Go Down

Topic: writing 8 bytes of data to SD card in each loop, should i flush? (Read 347 times) previous topic - next topic

steveh2112

i want to log some debug data to sdcard from my main loop running at about 10Hz, its only 8 bytes so not a huge data rate

the issue is i don't want the sd library buffering up a ton of data then slowing down one of the loops, i'd rather take the performance hit on each loop equally. so i was planning to do a flush on each 8 byte write block. i also want to make so i have all the latest data if i lose power.

but we all know the toilet rules, 'if it's yellow, let it mellow, if it's brown, flush it down' so should i treat my 8 byte block like a no 1 or a no 2?

thanks

Lucario448

but we all know the toilet rules, 'if it's yellow, let it mellow, if it's brown, flush it down'
I knew how to save water in the toilet, but they never taught it to me that way. Oh man you made my day, that was a pretty good one indeed :D
All right, back to your question.


Indeed, the same rule applies for (disk) caches; mostly for the sake of performance (analogous to the water savings in a toilet) and a little for wear issues.

Assuming a precisely timed event (i.e. triggered by a timer interrupt) of 10 Hz that writes 8 bytes to an already opened file in a SD card, means that you have at least 98 ms to spare between events; which is plenty for a cache flush (that takes at most 5 ms).
Regardless of how much data you write without flushing, this process will take the same amount of time; and as I said before, it's not enough to cause a sporadic jitter in your sampling unless the event isn't precisely timed.



Summarizing the answer of your question: "should I flush every time or should I let it happen automatically?", I will say... do whatever you feel is more convenient.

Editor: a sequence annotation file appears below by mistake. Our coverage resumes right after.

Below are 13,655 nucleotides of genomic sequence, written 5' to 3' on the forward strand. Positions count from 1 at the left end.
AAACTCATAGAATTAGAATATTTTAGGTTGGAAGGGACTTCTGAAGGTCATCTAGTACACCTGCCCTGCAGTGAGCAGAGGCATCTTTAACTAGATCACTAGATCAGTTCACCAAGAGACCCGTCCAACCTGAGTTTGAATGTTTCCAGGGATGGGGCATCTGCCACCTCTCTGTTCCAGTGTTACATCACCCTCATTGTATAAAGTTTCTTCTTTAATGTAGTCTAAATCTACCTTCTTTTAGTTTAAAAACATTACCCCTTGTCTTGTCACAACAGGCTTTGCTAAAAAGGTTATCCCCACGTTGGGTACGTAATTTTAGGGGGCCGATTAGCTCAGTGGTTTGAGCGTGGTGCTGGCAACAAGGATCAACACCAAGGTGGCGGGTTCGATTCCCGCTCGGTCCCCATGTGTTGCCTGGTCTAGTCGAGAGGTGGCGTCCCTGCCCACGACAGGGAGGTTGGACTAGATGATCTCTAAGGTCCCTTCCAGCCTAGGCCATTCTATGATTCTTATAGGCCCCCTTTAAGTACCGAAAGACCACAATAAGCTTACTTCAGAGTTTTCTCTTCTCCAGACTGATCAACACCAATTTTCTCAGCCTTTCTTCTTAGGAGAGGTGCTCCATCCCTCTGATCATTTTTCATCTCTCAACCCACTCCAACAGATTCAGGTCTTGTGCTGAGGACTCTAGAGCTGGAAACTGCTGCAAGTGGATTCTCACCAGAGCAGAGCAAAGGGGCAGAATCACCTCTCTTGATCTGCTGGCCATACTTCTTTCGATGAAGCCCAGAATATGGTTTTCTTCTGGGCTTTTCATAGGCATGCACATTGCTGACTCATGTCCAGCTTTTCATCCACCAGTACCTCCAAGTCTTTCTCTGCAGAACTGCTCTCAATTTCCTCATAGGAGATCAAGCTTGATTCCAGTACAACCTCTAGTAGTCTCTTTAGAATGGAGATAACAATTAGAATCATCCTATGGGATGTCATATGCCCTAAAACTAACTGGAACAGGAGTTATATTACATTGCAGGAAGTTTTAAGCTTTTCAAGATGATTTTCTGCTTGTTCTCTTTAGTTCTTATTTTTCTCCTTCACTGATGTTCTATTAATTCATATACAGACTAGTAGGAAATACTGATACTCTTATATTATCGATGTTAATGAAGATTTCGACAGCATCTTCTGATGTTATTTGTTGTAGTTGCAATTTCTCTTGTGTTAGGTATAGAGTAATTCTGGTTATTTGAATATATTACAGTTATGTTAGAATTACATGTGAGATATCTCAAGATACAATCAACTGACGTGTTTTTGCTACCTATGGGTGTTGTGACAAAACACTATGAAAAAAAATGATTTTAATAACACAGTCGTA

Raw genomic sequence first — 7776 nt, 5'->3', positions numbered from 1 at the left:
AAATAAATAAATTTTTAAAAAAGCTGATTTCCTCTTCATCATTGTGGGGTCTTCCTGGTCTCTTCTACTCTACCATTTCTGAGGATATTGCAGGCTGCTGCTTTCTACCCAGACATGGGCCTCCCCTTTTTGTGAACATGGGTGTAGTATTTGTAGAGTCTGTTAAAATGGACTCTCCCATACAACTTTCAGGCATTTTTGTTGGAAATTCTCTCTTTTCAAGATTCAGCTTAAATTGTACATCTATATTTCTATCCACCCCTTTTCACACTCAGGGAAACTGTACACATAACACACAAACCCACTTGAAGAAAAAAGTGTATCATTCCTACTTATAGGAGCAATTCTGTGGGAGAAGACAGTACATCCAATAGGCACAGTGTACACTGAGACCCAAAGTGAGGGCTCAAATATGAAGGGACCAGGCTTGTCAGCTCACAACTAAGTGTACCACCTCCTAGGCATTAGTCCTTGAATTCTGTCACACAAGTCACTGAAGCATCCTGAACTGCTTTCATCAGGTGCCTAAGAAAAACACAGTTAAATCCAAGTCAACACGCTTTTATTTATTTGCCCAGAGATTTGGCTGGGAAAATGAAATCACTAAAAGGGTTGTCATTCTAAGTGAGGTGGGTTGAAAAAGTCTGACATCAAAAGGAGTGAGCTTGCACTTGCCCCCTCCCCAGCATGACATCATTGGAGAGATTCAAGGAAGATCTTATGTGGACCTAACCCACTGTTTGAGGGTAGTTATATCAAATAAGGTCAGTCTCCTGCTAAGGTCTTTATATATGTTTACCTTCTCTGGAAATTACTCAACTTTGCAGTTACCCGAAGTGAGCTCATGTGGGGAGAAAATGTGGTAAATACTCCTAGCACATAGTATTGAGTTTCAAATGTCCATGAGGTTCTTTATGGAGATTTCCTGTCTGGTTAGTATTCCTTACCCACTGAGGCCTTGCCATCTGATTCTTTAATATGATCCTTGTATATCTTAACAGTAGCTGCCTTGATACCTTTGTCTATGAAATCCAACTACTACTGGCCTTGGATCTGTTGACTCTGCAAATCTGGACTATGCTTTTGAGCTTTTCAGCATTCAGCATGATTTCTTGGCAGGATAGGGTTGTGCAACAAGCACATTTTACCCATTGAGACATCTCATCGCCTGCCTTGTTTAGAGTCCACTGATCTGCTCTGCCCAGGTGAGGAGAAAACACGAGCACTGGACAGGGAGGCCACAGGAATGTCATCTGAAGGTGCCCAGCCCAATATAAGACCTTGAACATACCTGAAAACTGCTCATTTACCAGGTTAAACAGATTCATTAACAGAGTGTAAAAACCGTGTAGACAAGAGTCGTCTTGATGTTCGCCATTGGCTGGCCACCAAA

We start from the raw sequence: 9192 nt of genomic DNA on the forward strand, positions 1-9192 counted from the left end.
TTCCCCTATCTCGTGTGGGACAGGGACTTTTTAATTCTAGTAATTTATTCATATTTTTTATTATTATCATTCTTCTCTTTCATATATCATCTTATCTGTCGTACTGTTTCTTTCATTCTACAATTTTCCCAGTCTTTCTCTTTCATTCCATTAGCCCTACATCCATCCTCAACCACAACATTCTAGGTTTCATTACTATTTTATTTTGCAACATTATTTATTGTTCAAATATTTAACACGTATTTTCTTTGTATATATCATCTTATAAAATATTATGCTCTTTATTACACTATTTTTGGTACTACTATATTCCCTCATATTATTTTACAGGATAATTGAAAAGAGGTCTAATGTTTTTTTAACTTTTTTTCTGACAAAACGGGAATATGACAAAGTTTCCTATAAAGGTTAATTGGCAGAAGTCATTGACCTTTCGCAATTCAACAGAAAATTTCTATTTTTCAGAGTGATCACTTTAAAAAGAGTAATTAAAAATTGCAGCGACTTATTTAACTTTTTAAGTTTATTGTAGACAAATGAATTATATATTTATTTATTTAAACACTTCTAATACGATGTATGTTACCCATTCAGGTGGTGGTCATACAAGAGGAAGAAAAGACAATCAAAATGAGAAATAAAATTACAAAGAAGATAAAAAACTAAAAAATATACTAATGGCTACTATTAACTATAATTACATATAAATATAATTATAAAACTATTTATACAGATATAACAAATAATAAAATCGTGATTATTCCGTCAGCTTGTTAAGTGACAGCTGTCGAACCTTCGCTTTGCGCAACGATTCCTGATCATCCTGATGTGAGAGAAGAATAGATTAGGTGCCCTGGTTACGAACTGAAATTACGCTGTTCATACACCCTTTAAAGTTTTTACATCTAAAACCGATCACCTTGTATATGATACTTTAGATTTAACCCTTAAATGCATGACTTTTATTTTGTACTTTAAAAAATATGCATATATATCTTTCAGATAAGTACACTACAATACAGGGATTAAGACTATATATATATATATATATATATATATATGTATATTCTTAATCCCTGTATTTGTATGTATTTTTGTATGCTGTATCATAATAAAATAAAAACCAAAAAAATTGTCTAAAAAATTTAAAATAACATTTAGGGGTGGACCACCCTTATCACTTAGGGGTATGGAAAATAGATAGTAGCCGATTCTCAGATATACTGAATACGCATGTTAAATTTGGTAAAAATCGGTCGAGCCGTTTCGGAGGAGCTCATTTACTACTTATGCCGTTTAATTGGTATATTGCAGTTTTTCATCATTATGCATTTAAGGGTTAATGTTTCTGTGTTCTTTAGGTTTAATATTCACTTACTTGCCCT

Nevertheless, keep in mind that by flushing every time, you'll be somewhat accelerating the SD card's wear; not by a panicking magnitude, but considerable enough in the long run.

steveh2112

thanks, so if the data size isn't particularly important maybe i'll wait for about 10 cycles (1 sec) before flushing. that means i'll loose the last second of data when i lose power but i think no big deal

Lucario448

Again, if you want or feel more convenient.

Also remember that the card's wear won't be catastrophically fast, it's not like you'll break it in an hour of continuous writting; specially when most (if not all) SD cards have a built-in wear-leveling system.
Yet I won't guarantee it will last for more than a month by flushing non-stop at a pace of 10 Hz.


that means i'll loose the last second of data when i lose power but i think no big deal
That's a trade-off you always have to do with re-writable solid-state non-volatile memories: reliability vs longevity.

Go Up